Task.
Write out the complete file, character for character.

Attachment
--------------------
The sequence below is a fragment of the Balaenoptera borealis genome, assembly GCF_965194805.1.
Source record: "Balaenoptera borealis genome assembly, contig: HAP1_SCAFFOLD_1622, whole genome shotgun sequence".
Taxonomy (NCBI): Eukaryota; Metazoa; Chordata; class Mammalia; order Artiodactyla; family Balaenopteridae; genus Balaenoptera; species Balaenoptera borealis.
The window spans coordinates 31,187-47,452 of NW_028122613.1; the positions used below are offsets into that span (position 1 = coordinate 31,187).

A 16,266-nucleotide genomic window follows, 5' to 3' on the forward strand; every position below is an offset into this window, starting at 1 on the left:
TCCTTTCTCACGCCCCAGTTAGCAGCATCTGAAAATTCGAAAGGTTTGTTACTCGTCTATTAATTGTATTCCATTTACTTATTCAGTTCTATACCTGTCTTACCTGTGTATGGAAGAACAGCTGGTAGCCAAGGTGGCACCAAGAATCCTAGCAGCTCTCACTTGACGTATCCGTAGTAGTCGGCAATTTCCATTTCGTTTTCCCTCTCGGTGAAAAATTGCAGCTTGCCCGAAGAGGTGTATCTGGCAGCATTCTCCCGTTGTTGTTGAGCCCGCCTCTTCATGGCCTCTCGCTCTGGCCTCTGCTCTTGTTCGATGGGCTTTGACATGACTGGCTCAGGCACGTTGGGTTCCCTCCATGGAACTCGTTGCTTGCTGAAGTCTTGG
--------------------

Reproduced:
The sequence below is a fragment of the Balaenoptera borealis genome, assembly GCF_965194805.1.
Source record: "Balaenoptera borealis genome assembly, contig: HAP1_SCAFFOLD_1622, whole genome shotgun sequence".
Taxonomy (NCBI): Eukaryota; Metazoa; Chordata; class Mammalia; order Artiodactyla; family Balaenopteridae; genus Balaenoptera; species Balaenoptera borealis.
The window spans coordinates 31,187-47,452 of NW_028122613.1; the positions used below are offsets into that span (position 1 = coordinate 31,187).

A 16,266-nucleotide genomic window follows, 5' to 3' on the forward strand; every position below is an offset into this window, starting at 1 on the left:
TCCTTTCTCACGCCCCAGTTAGCAGCATCTGAAAATTCGAAAGGTTTGTTACTCGTCTATTAATTGTATTCCATTTACTTATTCAGTTCTATACCTGTCTTACCTGTGTATGGAAGAACAGCTGGTAGCCAAGGTGGCACCAAGAATCCTAGCAGCTCTCACTTGACGTATCCGTAGTAGTCGGCAATTTCCATTTCGTTTTCCCTCTCGGTGAAAAATTGCAGCTTGCCCGAAGAGGTGTATCTGGCAGCATTCTCCCGTTGTTGTTGAGCCCGCCTCTTCATGGCCTCTCGCTCTGGCCTCTGCTCTTGTTCGATGGGCTTTGACATGACTGGCTCAGGCACGTTGGGTTCCCTCCATGGAACTCGTTGCTTGCTGAAGTCTTGG